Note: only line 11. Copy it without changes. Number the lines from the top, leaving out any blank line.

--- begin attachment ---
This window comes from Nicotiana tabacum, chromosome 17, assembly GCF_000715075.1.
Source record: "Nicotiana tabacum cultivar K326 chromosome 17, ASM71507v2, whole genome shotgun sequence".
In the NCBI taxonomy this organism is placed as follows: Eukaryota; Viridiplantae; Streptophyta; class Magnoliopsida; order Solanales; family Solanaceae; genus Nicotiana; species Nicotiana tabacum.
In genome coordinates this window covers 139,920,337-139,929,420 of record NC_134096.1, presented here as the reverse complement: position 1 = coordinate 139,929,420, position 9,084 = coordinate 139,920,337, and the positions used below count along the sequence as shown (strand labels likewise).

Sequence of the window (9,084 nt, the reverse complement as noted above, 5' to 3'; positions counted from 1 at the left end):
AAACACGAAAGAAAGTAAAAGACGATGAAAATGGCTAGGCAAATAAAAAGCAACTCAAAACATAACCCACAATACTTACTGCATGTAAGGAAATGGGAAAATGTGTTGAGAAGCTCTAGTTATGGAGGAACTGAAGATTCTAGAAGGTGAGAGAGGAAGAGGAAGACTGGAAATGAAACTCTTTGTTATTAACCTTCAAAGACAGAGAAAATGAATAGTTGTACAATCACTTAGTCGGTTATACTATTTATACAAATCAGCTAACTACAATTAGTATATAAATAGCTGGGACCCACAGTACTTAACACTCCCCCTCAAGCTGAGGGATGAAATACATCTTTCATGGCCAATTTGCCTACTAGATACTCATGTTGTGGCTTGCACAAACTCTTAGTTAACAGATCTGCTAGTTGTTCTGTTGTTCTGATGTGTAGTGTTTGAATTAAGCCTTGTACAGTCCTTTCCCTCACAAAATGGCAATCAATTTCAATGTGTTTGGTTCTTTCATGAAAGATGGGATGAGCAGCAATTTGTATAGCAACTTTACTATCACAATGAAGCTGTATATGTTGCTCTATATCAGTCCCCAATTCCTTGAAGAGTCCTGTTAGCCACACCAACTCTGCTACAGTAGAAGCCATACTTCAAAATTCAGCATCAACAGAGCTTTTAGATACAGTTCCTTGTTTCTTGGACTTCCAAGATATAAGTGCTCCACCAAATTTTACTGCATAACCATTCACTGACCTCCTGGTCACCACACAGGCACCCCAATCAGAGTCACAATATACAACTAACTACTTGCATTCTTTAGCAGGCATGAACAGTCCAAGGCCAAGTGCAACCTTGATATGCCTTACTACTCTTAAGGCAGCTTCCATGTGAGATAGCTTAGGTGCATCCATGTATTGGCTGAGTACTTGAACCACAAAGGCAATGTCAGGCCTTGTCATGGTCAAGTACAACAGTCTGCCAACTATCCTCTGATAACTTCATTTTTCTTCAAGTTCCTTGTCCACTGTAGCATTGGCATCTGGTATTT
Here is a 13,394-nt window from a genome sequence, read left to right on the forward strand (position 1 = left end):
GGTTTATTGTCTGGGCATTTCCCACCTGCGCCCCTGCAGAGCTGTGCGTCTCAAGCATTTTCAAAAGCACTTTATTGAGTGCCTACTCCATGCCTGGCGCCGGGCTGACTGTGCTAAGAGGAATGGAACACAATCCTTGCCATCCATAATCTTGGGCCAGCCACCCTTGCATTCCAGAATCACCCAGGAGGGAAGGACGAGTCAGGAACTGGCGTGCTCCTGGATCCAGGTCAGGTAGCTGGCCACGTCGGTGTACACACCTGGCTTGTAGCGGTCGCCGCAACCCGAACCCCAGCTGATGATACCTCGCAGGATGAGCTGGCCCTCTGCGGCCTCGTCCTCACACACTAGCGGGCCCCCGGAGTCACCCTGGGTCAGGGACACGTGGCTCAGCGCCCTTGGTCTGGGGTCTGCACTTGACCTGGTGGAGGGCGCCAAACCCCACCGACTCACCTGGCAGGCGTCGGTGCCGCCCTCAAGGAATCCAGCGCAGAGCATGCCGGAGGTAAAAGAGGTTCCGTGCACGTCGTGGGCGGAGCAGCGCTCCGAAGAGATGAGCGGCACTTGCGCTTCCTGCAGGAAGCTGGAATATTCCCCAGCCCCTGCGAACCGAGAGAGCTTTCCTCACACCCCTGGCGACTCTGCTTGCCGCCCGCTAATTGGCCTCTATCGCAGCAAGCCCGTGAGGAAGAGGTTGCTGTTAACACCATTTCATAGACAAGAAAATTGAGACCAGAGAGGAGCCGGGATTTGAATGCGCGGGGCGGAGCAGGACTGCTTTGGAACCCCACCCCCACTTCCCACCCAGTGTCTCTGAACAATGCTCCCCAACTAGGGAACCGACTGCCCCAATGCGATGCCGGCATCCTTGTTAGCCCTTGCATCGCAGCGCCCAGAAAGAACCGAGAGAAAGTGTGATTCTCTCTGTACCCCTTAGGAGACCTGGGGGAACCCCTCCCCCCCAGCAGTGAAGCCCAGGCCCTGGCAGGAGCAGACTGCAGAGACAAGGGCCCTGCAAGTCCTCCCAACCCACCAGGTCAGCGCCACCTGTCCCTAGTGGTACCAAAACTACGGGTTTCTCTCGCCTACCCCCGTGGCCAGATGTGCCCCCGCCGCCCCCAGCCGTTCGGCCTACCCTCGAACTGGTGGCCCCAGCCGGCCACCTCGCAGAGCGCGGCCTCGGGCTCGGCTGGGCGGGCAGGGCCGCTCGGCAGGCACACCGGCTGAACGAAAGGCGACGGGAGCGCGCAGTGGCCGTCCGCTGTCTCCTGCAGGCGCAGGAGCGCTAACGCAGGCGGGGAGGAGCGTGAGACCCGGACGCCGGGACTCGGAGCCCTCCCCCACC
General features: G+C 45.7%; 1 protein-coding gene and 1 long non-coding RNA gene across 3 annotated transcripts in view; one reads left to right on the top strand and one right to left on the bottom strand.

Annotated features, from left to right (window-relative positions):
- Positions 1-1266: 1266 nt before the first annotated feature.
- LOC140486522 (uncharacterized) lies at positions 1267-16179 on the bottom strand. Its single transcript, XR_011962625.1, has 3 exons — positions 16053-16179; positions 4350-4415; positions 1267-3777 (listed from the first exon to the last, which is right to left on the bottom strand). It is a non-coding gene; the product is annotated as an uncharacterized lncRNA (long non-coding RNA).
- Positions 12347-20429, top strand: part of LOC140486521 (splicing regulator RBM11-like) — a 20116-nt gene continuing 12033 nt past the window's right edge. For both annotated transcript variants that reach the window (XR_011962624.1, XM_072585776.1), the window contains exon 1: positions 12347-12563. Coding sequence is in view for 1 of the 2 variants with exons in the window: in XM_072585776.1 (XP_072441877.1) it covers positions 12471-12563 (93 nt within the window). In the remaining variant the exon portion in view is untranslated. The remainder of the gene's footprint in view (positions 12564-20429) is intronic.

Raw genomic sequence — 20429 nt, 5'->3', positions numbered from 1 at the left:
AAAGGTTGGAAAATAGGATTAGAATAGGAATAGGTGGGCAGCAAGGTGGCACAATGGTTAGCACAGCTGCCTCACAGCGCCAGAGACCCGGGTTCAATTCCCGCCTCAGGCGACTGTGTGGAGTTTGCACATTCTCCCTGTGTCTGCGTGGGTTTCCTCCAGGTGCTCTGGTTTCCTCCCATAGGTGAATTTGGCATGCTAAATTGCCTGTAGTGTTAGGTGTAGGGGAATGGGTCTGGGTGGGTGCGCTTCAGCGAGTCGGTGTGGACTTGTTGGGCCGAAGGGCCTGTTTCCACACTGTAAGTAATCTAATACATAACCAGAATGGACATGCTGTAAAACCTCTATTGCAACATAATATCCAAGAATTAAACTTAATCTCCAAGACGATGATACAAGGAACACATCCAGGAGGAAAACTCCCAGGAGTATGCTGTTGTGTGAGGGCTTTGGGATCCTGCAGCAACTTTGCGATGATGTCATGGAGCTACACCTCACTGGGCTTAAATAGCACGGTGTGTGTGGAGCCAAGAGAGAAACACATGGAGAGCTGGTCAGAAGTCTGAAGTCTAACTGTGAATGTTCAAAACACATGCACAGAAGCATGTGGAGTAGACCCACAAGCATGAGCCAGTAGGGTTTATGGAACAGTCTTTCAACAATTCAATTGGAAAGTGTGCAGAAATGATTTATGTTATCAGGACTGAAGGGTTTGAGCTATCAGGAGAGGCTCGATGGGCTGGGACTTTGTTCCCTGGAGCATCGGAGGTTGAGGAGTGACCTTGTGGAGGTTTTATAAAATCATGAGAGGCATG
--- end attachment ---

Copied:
- Positions 1-1266: 1266 nt before the first annotated feature.